I always feel like the man on the Clapham Omnibus when seeing a new company for the first time - especially when it's modern dance and expectations are primarily down to flyers and other notes which often feature rather colourful language and images. So I now generally work on the premise that I turn up, read something of the programme, depending on time, and see what happens. And I guess this is the way for more than a few in the audience.
And I also have something of a cunning plan... I figure that if it is truly horrid then I can always skip off after the first interval - usually having rewarded myself with a stiff drink first. Alas the concept of an interval is often not favoured in modern dance and as I entered Sadler's Wells it was at the back of my mind that if it was horrid I was trapped for all 100 minutes of it. Of course I was more buoyant than that, but there was a nagging fear there because 100 minutes of bad dance is infinitely worse than 100 minutes of bad ballet.
La La La Human Steps are Canadian and as usual there were a fair few of the home team in the audience, plus Canadian business was doing lots of corporate entertaining. In 'Salt' the flyers promised ".. a cascading series of lyrical and intense pas de deux..." and there were pointe shoes on the girls even...
What we got was an entertaining production that was approaching 60 minutes too long. If it had run for 30-40 minutes, we could have had an interval and seen another facet of the company's work. As it was there was tremendous repetition to not much effect. Strangely I wasn't bored stiff and aching to leave, rather I drifted into thinking about this and that while my eyeballs got a bit of a massage.
The production is very moody - black leotards / trousers and black space predominate, lit by pools of light that follow or lead the dancers here or there. And there are some video clips of a child, a wanton girl and a bottom (or possibly a marrowfat pea) that appeared to a heartbeat. They did not really seem to add much.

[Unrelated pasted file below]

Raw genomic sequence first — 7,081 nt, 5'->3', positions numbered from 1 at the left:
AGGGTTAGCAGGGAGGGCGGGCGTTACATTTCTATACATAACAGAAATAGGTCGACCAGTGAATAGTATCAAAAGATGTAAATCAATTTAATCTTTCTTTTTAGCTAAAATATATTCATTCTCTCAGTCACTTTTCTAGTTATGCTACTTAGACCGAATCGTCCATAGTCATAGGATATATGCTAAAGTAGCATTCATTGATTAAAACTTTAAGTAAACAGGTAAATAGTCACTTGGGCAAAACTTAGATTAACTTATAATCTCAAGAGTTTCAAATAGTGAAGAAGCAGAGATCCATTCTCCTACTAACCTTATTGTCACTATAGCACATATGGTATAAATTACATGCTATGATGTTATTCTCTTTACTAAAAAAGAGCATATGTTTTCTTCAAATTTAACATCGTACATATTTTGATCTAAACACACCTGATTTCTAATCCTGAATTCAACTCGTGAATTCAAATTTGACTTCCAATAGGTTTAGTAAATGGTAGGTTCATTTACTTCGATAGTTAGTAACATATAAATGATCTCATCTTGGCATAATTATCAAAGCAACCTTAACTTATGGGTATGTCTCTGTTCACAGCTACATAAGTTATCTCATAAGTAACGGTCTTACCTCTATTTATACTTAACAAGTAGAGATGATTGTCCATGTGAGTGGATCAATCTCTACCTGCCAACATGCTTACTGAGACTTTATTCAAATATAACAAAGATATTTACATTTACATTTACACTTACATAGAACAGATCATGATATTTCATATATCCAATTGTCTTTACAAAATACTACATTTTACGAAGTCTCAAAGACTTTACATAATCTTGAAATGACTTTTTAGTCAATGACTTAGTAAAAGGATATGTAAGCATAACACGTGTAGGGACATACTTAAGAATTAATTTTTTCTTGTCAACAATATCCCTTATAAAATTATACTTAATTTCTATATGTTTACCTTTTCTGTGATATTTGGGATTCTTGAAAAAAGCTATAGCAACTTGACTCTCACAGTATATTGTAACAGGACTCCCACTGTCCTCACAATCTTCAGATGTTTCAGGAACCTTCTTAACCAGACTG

Three musicians are on stage - piano, electric guitar and cello - sometimes playing together, sometimes not, and definitely part of the overall performance. The music itself was often loud, percussive and minimalist. And there was a 60's throwback with guitar doing a feedback noise solo...
But the overwhelming thing is the speed of the dancers, of the girls particularly - legs whip this way and that and so fast that you get a stroboscopic effect. It's on pointe shoes and there are balletic movements but this is straying towards Forsythe and indeed in the middle there is a short section that you might swear was choreographed by the man himself. But speed - what the company is noted for - is not enough on its own and overall the choreography is not up to Frankfurt standards at all. It's not annoying but it runs out of ideas and the pdd and solos are pleasant, mostly fast but not so moving either technically or emotionally. I guess what might have been a strongish short piece is a rather mediocre long piece.
The dancers were entertaining and clearly skilled - a shame then that we got lots of the same rather than a mix (and an interval!).